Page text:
But that’s not how The Washington Post sees it. The newspaper wants to believe, facts to the contrary, that many Jews are disdainful of the Jewish state. Why? Because the Post believes that they should be. In its worldview, Israel is largely responsible for the lack of peace. And Arabs, the Post’s coverage implies, are without agency or responsibility.

On Sept. 25, 2019, Mahmoud Abbas, the leader of the Palestinian Authority, announced that he would soon set a date for elections. Abbas’s announcement is newsworthy; the P.A. hasn’t held elections since 2006 and Abbas himself is in the fourteenth year of a four-year term. Several leading news outlets covered his remarks, including Times of Israel, Ha’aretz, and The Jerusalem Post. The Washington Post, however, did not.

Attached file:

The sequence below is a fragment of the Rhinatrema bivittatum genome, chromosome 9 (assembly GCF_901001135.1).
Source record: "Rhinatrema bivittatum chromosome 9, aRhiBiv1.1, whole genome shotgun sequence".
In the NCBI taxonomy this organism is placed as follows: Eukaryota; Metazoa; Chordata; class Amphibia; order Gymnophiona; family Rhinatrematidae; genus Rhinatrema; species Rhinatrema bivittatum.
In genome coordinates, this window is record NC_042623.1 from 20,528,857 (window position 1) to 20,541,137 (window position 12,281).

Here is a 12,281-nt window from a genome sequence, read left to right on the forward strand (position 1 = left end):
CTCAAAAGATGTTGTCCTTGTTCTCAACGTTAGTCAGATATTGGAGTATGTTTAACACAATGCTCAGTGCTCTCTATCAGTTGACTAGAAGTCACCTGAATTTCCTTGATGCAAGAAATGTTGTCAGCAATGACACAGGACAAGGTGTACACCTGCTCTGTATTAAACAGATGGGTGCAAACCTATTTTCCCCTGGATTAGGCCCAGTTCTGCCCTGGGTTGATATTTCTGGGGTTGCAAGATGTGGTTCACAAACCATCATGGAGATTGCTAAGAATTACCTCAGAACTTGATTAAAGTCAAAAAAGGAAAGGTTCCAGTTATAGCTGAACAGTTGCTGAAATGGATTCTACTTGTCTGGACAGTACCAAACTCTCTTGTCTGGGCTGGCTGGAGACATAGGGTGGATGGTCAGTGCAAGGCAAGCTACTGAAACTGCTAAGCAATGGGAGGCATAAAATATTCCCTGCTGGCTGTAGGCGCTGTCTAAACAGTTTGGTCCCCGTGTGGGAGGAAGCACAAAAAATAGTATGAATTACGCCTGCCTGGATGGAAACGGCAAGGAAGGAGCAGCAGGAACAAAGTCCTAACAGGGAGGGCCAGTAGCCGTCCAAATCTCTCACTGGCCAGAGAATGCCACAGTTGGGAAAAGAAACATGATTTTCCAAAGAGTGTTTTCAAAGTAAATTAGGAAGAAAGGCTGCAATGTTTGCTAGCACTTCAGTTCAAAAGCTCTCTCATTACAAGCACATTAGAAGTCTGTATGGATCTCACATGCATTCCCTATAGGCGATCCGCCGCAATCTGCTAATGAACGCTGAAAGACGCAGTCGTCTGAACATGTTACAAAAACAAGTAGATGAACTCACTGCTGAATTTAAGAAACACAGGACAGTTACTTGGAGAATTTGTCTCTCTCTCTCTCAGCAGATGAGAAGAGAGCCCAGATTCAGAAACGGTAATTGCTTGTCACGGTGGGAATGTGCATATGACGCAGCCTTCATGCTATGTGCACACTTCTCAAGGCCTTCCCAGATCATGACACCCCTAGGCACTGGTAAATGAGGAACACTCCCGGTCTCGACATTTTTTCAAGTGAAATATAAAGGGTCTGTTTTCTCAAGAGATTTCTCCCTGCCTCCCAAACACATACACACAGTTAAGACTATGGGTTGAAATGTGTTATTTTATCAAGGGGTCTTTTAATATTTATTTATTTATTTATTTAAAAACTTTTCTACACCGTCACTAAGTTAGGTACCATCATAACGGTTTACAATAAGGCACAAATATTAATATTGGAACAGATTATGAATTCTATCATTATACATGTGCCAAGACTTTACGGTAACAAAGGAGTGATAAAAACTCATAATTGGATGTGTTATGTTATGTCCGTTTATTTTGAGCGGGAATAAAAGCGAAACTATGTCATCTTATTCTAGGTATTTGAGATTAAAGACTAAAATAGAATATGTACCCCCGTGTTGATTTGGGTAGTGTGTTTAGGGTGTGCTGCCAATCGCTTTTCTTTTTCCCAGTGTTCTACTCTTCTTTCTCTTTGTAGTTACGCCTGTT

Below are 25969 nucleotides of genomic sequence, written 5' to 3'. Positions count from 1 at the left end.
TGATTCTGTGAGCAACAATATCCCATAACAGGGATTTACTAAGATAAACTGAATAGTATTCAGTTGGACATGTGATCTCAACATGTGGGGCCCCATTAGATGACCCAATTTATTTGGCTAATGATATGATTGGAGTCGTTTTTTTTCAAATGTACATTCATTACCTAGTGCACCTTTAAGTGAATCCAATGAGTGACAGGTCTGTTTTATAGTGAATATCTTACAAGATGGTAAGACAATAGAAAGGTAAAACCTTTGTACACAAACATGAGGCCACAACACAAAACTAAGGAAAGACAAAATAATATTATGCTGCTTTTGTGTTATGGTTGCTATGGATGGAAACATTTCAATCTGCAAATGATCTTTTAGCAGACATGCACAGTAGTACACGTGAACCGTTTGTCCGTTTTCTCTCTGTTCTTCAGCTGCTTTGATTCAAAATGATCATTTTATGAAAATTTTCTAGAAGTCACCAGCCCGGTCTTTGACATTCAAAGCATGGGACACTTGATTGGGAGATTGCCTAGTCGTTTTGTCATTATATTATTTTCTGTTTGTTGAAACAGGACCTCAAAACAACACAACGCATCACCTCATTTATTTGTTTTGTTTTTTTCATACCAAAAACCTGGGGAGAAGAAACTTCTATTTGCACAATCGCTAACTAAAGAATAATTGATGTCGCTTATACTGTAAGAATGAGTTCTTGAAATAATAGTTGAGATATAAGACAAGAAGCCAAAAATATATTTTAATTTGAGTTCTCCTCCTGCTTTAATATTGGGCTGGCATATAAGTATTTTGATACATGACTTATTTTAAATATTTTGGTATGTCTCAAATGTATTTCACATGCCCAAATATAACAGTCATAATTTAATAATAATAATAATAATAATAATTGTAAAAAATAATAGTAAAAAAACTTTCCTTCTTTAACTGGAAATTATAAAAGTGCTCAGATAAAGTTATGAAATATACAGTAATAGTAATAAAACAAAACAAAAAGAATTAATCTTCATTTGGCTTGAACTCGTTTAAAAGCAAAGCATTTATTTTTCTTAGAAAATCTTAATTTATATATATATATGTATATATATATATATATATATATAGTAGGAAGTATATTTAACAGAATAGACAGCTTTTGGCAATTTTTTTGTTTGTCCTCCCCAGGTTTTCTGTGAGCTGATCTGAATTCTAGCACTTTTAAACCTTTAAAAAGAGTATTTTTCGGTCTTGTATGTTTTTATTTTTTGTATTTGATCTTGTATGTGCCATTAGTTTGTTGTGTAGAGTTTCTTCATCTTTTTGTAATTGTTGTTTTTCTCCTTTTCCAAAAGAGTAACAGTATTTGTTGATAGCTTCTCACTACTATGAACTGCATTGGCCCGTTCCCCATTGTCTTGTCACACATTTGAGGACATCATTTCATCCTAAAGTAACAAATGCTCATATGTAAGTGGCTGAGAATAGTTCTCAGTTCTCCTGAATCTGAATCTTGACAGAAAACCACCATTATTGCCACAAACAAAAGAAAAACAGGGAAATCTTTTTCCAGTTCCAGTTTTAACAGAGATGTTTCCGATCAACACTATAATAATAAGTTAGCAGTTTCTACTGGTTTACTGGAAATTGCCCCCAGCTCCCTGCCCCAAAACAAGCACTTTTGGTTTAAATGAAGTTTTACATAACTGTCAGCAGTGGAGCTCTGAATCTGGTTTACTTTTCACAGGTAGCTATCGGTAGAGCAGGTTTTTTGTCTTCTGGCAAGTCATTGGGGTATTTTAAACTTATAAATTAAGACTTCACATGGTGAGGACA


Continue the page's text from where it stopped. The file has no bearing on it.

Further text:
Instead, the newspaper published a 1,000-word “report” about how “Palestinian artists in the locked-down Gaza Strip are inspired by works they may never get to see.”

Indeed, when the newspaper isn’t busy painting either Israeli Arabs or Palestinian Arabs as victims, it’s omitting key facts.

Take, for example, the newspaper’s Sept. 25, 2019 report “Are Arab Israelis having their moment.” The dispatch, by correspondent Ruth Eglash and Jerusalem bureau chief Steve Hendrix, noted that a “surge of Arab voters proved decisive in denying Prime Minister Benjamin Netanyahu the parliamentary seats he needed” in Israel’s September 2019 elections.

Arab citizens of Israel enjoy equal political rights and are equally represented in leading industries and government, including the Knesset, where the Arab-led Joint List is the third largest party. In fact, for the second time in six months, more Arabs voted in the Jewish state than in neighboring Arab countries. Nonetheless, the Post uncritically quoted the leader of the Joint List, Ayman Odeh, who claimed: “No one will give us the equality that we deserve, so we are going to take it for ourselves.”

The newspaper also noted that some in Israel have concerns with the Joint List—but the Post didn’t offer any details as to why this might be the case.